what a cheap rule

Steve Holden steve at holdenweb.com
Thu Nov 25 19:04:09 CET 2010

On 11/25/2010 10:15 AM, Yingjie Lan wrote:
> As I am thinking about it, it seems two
> conflicting intuition of code comprehension
> are at work here:
> Intuition #1: as if you raise an exception
> type, and then match that type.
> It seems that no instances
> are involved here (Intuitively).
> See an example code here:
> try: raise KeyError
> except KeyError: pass
> Intuition #2: you raise an exception
> instance, and then match an instance by
> its type. See an example code here:
> try: raise KeyError()
> except KeyError as ke: pass
> Those two comprehensions are not compatible,
> and thus the one that promotes correct
> understanding should be encouraged,
> while the other should be discouraged,
> and maybe even be made iliegal.

I prefer to treat those two cases as unified, by observing that if what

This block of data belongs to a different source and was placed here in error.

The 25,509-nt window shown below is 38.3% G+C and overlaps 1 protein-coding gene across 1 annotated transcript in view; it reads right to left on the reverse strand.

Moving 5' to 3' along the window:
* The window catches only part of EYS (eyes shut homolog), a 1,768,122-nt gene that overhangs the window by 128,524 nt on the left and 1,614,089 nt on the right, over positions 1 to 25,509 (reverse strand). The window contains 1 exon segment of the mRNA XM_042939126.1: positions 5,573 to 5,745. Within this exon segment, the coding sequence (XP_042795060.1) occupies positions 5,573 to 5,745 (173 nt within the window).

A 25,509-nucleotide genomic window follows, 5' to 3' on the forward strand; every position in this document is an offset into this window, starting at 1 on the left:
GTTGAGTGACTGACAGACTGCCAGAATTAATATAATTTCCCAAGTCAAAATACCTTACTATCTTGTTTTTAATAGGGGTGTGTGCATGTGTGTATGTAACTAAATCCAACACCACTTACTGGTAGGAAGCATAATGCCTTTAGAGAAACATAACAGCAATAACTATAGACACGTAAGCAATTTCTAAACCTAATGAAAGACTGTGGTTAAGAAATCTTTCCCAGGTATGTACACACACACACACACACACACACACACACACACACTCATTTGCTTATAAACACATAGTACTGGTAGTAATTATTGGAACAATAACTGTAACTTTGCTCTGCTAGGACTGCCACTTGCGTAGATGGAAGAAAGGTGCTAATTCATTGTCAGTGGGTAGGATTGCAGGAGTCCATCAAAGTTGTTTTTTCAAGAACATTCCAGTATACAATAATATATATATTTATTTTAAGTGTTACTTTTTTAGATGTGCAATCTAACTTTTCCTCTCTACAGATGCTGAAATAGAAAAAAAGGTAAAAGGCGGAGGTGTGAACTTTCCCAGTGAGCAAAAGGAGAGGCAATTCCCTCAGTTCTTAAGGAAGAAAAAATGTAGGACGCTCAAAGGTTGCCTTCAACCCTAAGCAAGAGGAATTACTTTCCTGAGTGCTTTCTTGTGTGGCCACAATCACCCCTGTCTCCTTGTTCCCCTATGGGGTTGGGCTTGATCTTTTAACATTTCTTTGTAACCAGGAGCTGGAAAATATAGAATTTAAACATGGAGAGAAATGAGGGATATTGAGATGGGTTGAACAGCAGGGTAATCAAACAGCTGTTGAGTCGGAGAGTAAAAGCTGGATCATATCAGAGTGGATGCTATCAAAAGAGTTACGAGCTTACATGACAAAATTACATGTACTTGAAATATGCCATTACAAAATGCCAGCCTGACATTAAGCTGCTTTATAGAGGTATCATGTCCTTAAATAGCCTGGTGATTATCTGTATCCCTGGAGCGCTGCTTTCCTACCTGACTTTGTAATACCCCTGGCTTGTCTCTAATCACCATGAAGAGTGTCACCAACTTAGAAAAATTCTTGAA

is raised in an exception class than an instance is created by calling
it with no arguments. So matching is always by the instance's type -
it's just that the instance creation can be implicit. I agree with you
that explicit is better.

Most of the syntactic variation you dislike is to allow existing code to
continue to work. Some of it is removed in Python 3, when backwards
compatibility could be ignored.

Steve Holden           +1 571 484 6266   +1 800 494 3119
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